This website uses cookies to improve your experience navigating our site. By continuing to browse, you are agreeing to our use of cookies.

OK, I understand

Mushroom Ragú with Creamy Polenta

Food

A new month means a new TASTY TUESDAY, and we’re thrilled to welcome one of our FAVE foodies, Julia Busuttil Nishimura to TDF once more (yes, we’ve already exploited her talents not once but TWICE for this column over the past couple of years!).

For this series, Julia will share four hearty, comforting Autumnal recipes with a mediterranean flavour, kicking off with her incredible creamy polenta and mushroom ragú.  What makes this series extra special are the beautiful handcrafted serving dishes Julia has selected to serve each dish – she’s paired up with her bestie, Melbourne ceramicist Jessilla Rogers to create a range of plates and bowls which perfectly complement this month’s menu. DREAM TEAM.

 

7th April, 2015

An amazing variety of Mushrooms! Recipe – Julia Busuttil Nishimura, handmade plates by Jessilla Rogers. Styling – Natalie Turnbull, Photo – Eve Wilson.

Mushroom Ragú with Creamy Polenta ingredients. Recipe – Julia Busuttil Nishimura, handmade plates by Jessilla Rogers. Styling – Natalie Turnbull, Photo – Eve Wilson.

Mushroom Ragú with Creamy Polenta ready to serve. Recipe – Julia Busuttil Nishimura, handmade plates by Jessilla Rogers. Styling – Natalie Turnbull, Photo – Eve Wilson.

Mushroom Ragú with Creamy Polenta. Recipe – Julia Busuttil Nishimura, colourful handmade ceramics by Jessilla Rogers, gold cutlery by Cutipol from Francalia.  Styling – Natalie Turnbull, Photo – Eve Wilson.

Julia Busuttil Nishimura of Ostro
Tuesday 7th April 2015

I love the noticeable changes in seasons, and none more so than the transition from Summer to Autumn. The leaves are turning the most amazing colours and the nights are just chilly enough to pull out my winter woollies. I also adore the food I am drawn to during these Autumnal months – slow-cooked braises, hearty soups and stews. For me, Autumn all about food that satisfies and comforts.

While many Italians, especially in the North, now see polenta as almost a national treasure, it had very humble beginnings. It was initially brought to Italy in the 16th century and was considered peasant food. It was a meal with a purpose – to fill the bellies of hungry Italians. Although still immensely filling, polenta now often takes centre stage on a table, poured onto large wooden boards and paired with rich stews, seafood or artisan salamis and richly flavoured with milk, cream, butter or parmesan. It is comfort food at its best!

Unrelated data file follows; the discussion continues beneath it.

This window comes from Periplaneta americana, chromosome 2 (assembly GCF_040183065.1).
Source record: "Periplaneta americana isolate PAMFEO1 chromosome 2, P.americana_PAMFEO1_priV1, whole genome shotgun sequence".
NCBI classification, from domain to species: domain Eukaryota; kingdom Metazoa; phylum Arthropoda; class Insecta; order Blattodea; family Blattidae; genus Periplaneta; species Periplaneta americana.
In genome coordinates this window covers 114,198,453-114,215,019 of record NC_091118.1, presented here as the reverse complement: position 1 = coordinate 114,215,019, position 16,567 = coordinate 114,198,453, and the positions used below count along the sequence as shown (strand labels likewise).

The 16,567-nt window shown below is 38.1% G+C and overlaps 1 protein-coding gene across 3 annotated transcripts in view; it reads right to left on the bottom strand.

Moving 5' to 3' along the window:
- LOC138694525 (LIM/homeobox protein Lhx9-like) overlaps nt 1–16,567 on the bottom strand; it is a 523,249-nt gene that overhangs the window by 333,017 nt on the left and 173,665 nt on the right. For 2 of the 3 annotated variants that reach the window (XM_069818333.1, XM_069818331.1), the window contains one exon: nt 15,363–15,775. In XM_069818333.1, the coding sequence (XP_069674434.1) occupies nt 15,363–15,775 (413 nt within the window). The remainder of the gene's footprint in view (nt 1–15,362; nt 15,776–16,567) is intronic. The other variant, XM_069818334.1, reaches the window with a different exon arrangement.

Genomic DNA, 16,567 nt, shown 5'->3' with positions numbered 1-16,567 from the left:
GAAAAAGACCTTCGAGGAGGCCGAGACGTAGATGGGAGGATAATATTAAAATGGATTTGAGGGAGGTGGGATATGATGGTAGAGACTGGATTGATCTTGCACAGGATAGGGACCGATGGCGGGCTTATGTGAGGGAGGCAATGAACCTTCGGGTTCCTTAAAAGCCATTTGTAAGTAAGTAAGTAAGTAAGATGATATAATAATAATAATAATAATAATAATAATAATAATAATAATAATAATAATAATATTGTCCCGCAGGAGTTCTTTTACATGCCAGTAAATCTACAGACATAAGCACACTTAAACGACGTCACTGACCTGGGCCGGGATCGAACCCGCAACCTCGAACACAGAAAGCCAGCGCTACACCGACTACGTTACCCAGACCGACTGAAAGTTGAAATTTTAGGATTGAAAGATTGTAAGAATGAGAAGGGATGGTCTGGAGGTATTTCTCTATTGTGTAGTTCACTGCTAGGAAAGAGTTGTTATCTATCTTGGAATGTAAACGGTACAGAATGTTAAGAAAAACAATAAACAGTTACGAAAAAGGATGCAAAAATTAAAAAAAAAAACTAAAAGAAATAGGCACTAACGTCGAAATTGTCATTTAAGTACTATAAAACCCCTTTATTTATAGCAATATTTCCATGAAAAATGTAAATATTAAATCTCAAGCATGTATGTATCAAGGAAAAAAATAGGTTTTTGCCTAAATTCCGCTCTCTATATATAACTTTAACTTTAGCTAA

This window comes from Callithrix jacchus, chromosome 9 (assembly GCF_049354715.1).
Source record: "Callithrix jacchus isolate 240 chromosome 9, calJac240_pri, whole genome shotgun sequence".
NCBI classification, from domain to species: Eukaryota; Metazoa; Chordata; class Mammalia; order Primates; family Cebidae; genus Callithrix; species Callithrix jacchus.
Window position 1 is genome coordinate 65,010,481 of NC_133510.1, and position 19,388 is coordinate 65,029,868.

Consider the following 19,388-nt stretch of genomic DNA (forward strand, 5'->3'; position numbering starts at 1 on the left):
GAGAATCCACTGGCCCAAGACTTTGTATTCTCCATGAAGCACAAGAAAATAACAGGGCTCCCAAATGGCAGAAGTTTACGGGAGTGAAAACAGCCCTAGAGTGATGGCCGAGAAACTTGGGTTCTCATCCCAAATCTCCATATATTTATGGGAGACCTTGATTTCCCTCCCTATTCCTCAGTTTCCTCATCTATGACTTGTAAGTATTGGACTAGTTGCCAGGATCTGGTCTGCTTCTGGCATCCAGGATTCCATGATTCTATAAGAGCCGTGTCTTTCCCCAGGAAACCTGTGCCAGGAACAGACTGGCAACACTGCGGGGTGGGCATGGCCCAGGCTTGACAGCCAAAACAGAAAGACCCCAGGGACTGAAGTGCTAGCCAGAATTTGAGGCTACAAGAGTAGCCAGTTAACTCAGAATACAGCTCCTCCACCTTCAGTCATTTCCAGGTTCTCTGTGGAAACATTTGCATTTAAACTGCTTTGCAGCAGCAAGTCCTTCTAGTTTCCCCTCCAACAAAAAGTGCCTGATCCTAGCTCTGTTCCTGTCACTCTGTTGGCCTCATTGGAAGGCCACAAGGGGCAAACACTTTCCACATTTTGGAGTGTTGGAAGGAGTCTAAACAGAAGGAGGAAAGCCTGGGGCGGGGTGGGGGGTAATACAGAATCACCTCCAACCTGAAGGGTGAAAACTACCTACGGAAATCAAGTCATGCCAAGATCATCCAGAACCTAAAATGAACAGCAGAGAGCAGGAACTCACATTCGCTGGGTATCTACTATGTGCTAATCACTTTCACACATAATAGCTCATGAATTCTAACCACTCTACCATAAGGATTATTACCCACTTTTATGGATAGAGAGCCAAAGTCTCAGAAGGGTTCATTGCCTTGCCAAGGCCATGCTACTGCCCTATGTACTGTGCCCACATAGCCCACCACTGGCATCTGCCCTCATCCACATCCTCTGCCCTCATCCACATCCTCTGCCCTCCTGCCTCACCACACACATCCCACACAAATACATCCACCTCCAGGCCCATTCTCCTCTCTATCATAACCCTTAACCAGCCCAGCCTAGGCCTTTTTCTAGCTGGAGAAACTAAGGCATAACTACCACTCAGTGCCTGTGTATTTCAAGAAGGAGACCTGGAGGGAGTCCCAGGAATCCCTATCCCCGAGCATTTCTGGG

I love cooking my polenta in both milk and water, to give it a really creamy texture. Some prefer stock, but I think it overpowers the delicate flavour of the polenta itself. Try and coerce someone else into stirring the polenta for you while you get on to the mushrooms! As it begins to thicken, the polenta stirring becomes an official workout and requires your undivided attention.

Note: Electric stovetop polenta mixers exist for a very good reason. Don’t worry though, polenta has been made for hundreds of years with just a pot and a spoon! You can do it! Also, if you can’t source a variety of different mushrooms for the ragú, the usual button mushrooms will still be amazing!

Ingredients (Serves 4)

For the polenta

750ml milk

250g polenta

80g parmesan, finely grated

50g unsalted butter

150ml thickened cream

For the mushrooms

80g unsalted butter

Extra virgin olive oil

1kg assorted mushrooms, such as chestnut, Swiss brown, button and oyster, brushed, trimmed and halved, sliced or left whole if small

4 cloves of garlic, finely chopped

4 sprigs of thyme, plus extra to serve

80ml white wine

1 tbsp Italian parsley, roughly chopped (optional)

Method

In a large heavy pot, bring the milk and 750ml of water to the boil. Reduce heat to a simmer and add 1tsp of salt and the polenta in a thin steady stream, whisking to prevent lumps.

Cook for 30-40 minutes, stirring constantly with a wooden spoon until polenta is smooth and silky. You may need to add a little extra water if polenta becomes too thick and hard to stir. Add the parmesan, butter and cream. Season to taste and keep warm. If the polenta cools too much, it will harden, so this is really important.

Meanwhile for the mushrooms, in a large pan, heat half the butter and a drizzle of olive oil. When butter is foaming, add the mushrooms and sauté for 2-3 minutes. Add the garlic and thyme, and continue to cook until mushrooms are tender and garlic has softened.

Add the wine to the mushrooms and simmer for a few minutes until the liquid has reduced by half. Finish off the sauce by adding the remainder of the butter. Stir to combine.

To serve, pour the polenta on a wooden board and tumble the mushrooms on top. Sprinkle over the extra thyme leaves and chopped parsley, if using, and serve immediately.

View Comments

Similar Stories

Food

Emiko Davies · Crostata Pere Ricotta

While half of the TDF office is in Milan this week, the rest of us are making it through the FOMO thanks to Emiko Davies' third Italian comf...
Read More

Food

Emiko Davies · Tagliolini Con Ceci (aka Tagliolini With Chickpeas)

The Florentine foodie shares her recipe for a simple pasta that turns minimal ingredients into maximum comfort food!
Read More

Food

Emiko Davies · Rigatoni Alla Buttera (Cowboy Style)

Our new Florentine friend, Emiko Davies, joins us for a month of truly authentic Italian cooking. First up, a rich yet simple pancetta and p...
Read More